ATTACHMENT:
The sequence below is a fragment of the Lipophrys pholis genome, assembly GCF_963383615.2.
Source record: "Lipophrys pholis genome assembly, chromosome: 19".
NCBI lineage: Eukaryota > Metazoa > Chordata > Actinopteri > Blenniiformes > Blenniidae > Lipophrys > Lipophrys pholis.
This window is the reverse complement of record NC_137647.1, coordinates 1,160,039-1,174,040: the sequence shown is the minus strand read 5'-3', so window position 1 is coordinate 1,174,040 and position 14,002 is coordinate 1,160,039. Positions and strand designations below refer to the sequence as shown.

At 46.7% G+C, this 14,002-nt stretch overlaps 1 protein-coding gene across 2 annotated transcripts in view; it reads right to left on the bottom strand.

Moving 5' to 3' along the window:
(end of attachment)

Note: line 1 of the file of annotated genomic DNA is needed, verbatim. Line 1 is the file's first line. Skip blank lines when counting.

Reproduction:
The sequence below is a fragment of the Lipophrys pholis genome, assembly GCF_963383615.2.